H1B Bills Advance in Congress

(May 21, 1998)  The American Competitiveness Act (S 1723) passed the Senate by a 78-20 vote on Monday, while the House version of the bill (HR 3736) passed the House Judiciary Committee by a 24-7 vote on Wednesday.  The House bill includes protections for American workers, which are favored by the Labor Department and Clinton, but which are not included in the Senate bill.

S. 1723 addresses the shortage of skilled professionals in high tech computer fields.  It would amend the Immigration and Nationality Act, 8 USC 1101 et. seq., by increasing the annual cap on H1B visas.  The bill also creates a new H1C class of workers, reforms the rules governing the granting of visas, and reforms the "prevailing wage" considerations.  In addition, the bill would relax the per country limitation on H1B visas in some situtaitons.  Finally, the bill amends 20 USC 1070c by creating a scholarship program for full time students working towards an undergraduate or post graduate degree in either math, engineering, or computer science.

Related Stories

Senate Holds H1B Visa Hearing, 2/25/98.
Sen. Abraham Introduces H1B Reform Bill, 3/7/98.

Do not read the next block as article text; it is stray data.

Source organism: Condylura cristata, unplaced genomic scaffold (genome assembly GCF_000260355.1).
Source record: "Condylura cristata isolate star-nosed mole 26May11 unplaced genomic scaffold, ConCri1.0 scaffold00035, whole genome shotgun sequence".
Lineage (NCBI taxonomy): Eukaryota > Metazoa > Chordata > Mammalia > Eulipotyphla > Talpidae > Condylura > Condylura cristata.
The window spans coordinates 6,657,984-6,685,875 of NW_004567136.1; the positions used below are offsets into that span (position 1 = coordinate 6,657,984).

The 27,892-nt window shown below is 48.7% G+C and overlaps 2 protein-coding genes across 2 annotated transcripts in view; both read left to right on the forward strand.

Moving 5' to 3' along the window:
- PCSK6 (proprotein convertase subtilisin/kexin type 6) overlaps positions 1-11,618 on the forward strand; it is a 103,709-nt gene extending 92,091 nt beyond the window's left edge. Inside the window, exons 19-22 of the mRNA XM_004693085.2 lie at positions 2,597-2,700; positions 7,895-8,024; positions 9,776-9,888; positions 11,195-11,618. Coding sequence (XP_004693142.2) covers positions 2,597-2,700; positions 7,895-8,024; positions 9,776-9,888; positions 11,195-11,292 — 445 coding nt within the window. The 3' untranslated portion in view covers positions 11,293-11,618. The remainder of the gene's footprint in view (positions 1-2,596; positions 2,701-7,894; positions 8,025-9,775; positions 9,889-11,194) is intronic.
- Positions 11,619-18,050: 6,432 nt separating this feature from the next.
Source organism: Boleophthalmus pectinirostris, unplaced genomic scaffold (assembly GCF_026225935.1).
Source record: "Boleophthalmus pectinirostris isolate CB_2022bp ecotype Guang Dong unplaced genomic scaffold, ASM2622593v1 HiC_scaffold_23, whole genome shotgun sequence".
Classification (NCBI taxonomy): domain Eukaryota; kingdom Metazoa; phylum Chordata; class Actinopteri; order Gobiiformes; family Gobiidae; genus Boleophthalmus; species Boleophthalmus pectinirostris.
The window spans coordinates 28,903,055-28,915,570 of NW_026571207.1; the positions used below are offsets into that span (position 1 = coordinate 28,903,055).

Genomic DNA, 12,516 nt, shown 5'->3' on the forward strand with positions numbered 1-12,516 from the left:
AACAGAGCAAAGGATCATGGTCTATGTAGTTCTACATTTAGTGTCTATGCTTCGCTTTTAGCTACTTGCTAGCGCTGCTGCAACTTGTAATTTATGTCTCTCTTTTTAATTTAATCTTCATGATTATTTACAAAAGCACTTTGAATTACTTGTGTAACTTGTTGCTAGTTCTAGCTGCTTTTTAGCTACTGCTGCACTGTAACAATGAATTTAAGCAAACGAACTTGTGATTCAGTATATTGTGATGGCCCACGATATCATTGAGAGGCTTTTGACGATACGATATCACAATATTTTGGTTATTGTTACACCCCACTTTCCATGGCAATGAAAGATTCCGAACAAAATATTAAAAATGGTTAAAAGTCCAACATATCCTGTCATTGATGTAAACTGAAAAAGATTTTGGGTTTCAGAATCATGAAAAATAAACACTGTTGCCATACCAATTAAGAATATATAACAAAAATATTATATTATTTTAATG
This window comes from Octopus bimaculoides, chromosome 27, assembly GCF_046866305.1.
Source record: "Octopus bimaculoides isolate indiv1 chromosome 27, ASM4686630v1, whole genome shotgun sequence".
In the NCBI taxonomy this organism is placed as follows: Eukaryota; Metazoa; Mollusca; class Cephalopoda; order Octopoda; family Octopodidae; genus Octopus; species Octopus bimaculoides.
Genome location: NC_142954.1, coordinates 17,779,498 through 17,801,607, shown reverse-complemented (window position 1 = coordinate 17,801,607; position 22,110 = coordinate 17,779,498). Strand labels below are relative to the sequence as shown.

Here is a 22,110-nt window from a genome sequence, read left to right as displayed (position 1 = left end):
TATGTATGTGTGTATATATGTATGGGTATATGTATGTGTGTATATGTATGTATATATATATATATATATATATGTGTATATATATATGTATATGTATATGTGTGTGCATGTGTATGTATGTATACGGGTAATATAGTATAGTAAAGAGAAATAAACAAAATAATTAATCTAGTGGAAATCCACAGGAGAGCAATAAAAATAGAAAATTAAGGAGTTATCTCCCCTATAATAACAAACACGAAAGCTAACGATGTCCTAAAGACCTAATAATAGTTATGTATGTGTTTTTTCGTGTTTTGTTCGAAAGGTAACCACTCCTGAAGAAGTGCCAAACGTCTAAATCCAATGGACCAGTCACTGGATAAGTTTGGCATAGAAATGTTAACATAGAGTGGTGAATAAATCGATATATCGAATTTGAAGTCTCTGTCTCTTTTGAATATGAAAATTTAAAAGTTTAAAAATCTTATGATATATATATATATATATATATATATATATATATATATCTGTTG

GAO Questions IT Worker Shortage, 3/25/98.
Kennedy & Feinstein Introduce H1B Bill, 3/27/98.
Comparison of H1B Bills: Abraham v. Kennedy/Feinstein, 3/30/98.
H1B Bill Passes Senate Judiciary Committee, 4/2/98.

There is now a 65,000 annual cap on H1B visas, which go to aliens "temporarily to the U.S. to perform services ... in a specialty occupation ... that requires theoretical and practical application of a body of highly specialized knowledge and attainment of a bachelor's or higher degree in that specialty."  Now, many of the H1B visas go to high tech professionals and health care professionals, especially physical therapists.   The Senate bill would increase high tech visas as follows:

Thus, there is a potential increase of 60,000 visas going to computer industry professionals.

Senate Vote on S 1723, May 18, 1998

YEAs 78
Abraham (MI)
Allard (CO)
Ashcroft (MO)
Baucus (MT)
Bennett (UT)
Bingaman (NM)
Bond (MO)
Boxer (CA)
Breaux (LA)
Brownback (KS)
Bryan (NV)
Burns (MT)
Campbell (CO)
Chafee (RI)
Cleland (GA)
Coats (IN)
Cochran (MS)
Collins (ME)
Conrad (ND)
Coverdell (GA)
Craig (ID)
Daschle (SD)
DeWine (OH)
Dodd (CT)
Domenici (NM)
Dorgan (ND)
Enzi (WY)
Feinstein (CA)
Ford (KY)
Frist (TN)
Gorton (WA)
Graham (FL)
Gramm (TX)
Grams (MN)
Grassley (IA)
Gregg (NH)
Hagel (NE)
Hatch (UT)
Helms (NC)
Hollings (SC)
Hutchison (TX)
Inhofe (OK)
Inouye (HI)
Jeffords (VT)
Johnson (SD)
Kempthorne (ID)
Kerrey (NE)
Kohl (WI)
Kyl (AZ)
Landrieu (LA)
Lautenberg (NJ)
Leahy (VT)
Lieberman (CT)Lott (MS)
Lugar (IN)
Mack (FL)
McCain (AZ)
McConnell (KY)
Murkowski (AK)
Murray (WA)
Nickles (OK)
Reed (RI)
Reid (NV)
Robb (VA)
Roberts (KS)
Roth (DE)
Santorum (PA)
Sessions (AL)
Shelby (AL)
Smith (NH)
Smith (OR)
Snowe (ME)
Specter (PA)
Stevens (AK)<>
Thompson (TN)
Thurmond (SC)
Warner (VA)
Wyden (OR)
NAYs 20
Akaka (HI)
Biden (DE)
Bumpers (AR)
Byrd (WV)
Durbin (IL)
Feingold (WI)
Glenn (OH)
Harkin (IA)
Hutchinson (AR)
Kennedy (MA)
Kerry (MA)
Levin (MI)
Mikulski (MD)
Moseley-Braun (IL)
Moynihan (NY)
Rockefeller (WV)
Sarbanes (MD)
Thomas (WY)
Torricelli (NJ)
Wellstone (MN)
Not Voting 2
D'Amato (NY) Faircloth (NC)